Vitamin D storage and concentrations in this population group could be compromised, and its deficiency may have an impact on decreased physical performance and health with higher predisposition to stress fractures15.

In the last decade, researchers have examined 25(OH)D levels among various groups of athletes, ranging from gymnasts and runners to jockeys. And although some findings have suggested that vitamin D levels in athletes are comparable to those of the general population, results have found that vitamin D status is variable and is mainly dependent on type of sport, outdoor-indoor training time (during peak sunlight and season), skin color, and geographic location15, which makes it necessary to study athletes independently by regions.

Even if Spain is a Mediterranean country, located at the south of Europe at 40o N, and caucasian skin color, some previous studies have already reported low vitamin D status among Spanish adolescents and elderly population16,17, but little is known about vitamin D status among elite Spanish athletes.



Therefore, the main aim of the current paper was to provide, for the first time, comparable data about vitamin D status in elite Spanish athletes of 35 different sport modalities. One of the main objectives was to describe vitamin D status in elite Spanish athletes and to analyze vitamin serum concentrations by sex, sport, season and training outdoor or indoor.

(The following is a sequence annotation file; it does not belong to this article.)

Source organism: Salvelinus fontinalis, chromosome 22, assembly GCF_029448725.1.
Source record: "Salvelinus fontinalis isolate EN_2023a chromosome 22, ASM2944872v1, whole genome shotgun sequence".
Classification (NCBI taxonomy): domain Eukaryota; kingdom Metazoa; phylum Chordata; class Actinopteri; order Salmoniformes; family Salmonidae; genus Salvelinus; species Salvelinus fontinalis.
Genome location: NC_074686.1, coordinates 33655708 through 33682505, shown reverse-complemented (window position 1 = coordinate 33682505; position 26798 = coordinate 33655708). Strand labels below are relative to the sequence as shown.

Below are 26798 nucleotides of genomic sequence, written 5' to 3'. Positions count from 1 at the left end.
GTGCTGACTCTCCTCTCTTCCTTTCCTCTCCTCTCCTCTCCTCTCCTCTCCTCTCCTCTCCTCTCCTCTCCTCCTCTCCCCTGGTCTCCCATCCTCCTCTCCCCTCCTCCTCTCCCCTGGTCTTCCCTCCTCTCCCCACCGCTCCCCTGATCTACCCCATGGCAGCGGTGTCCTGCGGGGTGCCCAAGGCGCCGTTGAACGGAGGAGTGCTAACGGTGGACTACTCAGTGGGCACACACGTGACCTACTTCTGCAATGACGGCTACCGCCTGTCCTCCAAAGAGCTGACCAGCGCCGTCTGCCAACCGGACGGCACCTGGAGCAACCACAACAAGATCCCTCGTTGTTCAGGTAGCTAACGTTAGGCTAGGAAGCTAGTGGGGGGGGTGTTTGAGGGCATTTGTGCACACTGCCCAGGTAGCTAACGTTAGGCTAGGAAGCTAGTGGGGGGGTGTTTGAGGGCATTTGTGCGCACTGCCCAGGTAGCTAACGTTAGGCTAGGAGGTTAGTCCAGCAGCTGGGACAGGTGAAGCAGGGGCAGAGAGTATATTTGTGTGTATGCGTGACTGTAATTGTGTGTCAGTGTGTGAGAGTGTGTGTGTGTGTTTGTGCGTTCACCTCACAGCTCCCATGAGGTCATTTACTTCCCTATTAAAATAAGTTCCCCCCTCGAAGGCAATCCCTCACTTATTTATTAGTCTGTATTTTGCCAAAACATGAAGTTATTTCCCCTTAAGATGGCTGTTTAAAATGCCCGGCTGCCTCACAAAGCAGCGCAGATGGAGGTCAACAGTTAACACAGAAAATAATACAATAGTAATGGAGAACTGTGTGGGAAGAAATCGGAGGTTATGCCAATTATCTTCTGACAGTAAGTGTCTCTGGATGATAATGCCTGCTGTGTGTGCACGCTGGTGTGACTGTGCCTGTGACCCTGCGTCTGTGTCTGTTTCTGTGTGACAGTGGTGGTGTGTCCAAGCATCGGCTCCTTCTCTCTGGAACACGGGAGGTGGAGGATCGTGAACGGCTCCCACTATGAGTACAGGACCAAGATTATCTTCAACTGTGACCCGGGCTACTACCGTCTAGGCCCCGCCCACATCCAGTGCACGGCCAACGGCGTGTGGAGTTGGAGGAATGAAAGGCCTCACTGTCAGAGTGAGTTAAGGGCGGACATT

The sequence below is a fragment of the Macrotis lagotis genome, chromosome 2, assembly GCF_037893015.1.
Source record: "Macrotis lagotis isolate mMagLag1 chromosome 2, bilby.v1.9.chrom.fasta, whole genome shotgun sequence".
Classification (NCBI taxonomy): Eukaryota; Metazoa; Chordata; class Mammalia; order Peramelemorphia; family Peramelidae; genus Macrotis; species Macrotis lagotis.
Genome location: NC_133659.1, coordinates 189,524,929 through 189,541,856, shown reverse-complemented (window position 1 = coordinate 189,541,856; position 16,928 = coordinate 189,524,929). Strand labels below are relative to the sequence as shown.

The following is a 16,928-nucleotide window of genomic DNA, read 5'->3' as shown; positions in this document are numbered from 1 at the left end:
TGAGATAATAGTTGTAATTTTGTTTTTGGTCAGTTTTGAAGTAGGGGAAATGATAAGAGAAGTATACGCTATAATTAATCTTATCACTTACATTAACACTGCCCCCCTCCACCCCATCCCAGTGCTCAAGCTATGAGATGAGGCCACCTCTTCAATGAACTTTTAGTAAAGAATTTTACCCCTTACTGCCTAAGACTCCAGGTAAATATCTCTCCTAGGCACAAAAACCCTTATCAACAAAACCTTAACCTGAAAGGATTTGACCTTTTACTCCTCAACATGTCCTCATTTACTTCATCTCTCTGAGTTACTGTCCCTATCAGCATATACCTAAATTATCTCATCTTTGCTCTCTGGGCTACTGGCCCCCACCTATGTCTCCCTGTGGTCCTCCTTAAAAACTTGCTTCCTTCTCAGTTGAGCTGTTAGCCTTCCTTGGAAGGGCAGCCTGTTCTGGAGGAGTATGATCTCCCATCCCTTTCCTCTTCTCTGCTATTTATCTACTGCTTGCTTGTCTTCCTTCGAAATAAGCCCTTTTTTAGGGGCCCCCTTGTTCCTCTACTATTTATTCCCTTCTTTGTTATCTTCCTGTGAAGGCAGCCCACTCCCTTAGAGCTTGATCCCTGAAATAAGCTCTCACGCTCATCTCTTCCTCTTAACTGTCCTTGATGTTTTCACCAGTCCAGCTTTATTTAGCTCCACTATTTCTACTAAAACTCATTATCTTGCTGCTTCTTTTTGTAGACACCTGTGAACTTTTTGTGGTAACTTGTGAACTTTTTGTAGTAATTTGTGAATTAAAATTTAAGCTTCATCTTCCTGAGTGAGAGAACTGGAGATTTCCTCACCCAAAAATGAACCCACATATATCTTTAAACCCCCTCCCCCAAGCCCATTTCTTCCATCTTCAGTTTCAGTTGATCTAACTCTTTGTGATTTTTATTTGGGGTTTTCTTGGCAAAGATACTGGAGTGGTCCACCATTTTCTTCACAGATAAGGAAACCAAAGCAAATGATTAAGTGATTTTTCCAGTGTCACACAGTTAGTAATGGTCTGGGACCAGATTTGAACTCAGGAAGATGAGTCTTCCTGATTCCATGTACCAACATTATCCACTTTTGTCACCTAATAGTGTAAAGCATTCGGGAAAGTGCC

The results could contribute to identify the need of optimizing vitamin D status across athletes.



Four hundred and eight elite athletes with a mean age of 22.8 ± 8.4 years were recruited from the Highperformance centre in Sant Cugat del Valles, Barcelona, using elite athletes as primary sampling units and sports as secondary sampling units for this Cross-sectional study (CSS). Criteria for athletes' selection included active sport competition activity and no health problem declared. In total, 408 athletes from 34 different sports modalities were analysed. Data were available for aerobics, athletics, car racing, handball, basketball, boxing, combat, cycling, alpine ski, football, gymnastics, golf, weightlifting, pentathlon, skeleton, taekwondo, triathlon, volleyball, yachting, kayak, field hockey, shot, motorcycling, swimming, synchronized swimming, tennis, table tennis, rolling skate, waterpolo, fencing, diving board jump and also the referees of the National Basketball league (ACB). The data were obtained within the rutine medical assessment the elite athletes must pass periodically at the High Performance Center. They all sign an informed consent in order the data obtained can be used for research anonymously.

Subjects were classified according to outdoor or indoor training as shown in table II in the results part.

Specimen collection and biochemical analyses

Fasting blood samples were collected by venipuncture between eight and nine o'clock in the morning. For the measurement of vitamin D, blood was collected in EDTA tubes, immediately placed on ice, and centrifuged within 30 min (3,500 rpm for 15 min). The supernatant fluid was transported at a stable temperature of 4-7oC to the central laboratory in Barcelona, and stored there at -80oC until assayed.